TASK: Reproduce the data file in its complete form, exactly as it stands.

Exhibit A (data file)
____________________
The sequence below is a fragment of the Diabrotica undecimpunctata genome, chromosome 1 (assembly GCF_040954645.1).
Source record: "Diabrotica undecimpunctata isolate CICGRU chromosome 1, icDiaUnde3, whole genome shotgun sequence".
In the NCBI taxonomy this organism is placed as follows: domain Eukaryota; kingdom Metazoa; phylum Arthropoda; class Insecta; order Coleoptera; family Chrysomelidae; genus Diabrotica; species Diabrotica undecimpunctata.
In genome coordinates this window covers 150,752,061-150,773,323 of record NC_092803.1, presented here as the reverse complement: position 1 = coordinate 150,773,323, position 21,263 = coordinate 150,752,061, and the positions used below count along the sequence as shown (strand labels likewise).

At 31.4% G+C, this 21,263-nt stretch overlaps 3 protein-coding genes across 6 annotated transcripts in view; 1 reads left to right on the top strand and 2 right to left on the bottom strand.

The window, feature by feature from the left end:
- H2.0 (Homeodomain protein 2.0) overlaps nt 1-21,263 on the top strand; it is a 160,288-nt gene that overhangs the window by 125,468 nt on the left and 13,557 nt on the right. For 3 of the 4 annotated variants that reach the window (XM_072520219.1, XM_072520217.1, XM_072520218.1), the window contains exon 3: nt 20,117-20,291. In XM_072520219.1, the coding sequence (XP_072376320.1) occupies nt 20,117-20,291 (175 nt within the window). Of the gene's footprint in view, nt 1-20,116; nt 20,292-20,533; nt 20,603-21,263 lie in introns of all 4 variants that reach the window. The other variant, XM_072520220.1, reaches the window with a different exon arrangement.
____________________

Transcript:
The sequence below is a fragment of the Diabrotica undecimpunctata genome, chromosome 1 (assembly GCF_040954645.1).
Source record: "Diabrotica undecimpunctata isolate CICGRU chromosome 1, icDiaUnde3, whole genome shotgun sequence".
In the NCBI taxonomy this organism is placed as follows: domain Eukaryota; kingdom Metazoa; phylum Arthropoda; class Insecta; order Coleoptera; family Chrysomelidae; genus Diabrotica; species Diabrotica undecimpunctata.
In genome coordinates this window covers 150,752,061-150,773,323 of record NC_092803.1, presented here as the reverse complement: position 1 = coordinate 150,773,323, position 21,263 = coordinate 150,752,061, and the positions used below count along the sequence as shown (strand labels likewise).

At 31.4% G+C, this 21,263-nt stretch overlaps 3 protein-coding genes across 6 annotated transcripts in view; 1 reads left to right on the top strand and 2 right to left on the bottom strand.

The window, feature by feature from the left end:
- H2.0 (Homeodomain protein 2.0) overlaps nt 1-21,263 on the top strand; it is a 160,288-nt gene that overhangs the window by 125,468 nt on the left and 13,557 nt on the right. For 3 of the 4 annotated variants that reach the window (XM_072520219.1, XM_072520217.1, XM_072520218.1), the window contains exon 3: nt 20,117-20,291. In XM_072520219.1, the coding sequence (XP_072376320.1) occupies nt 20,117-20,291 (175 nt within the window). Of the gene's footprint in view, nt 1-20,116; nt 20,292-20,533; nt 20,603-21,263 lie in introns of all 4 variants that reach the window. The other variant, XM_072520220.1, reaches the window with a different exon arrangement.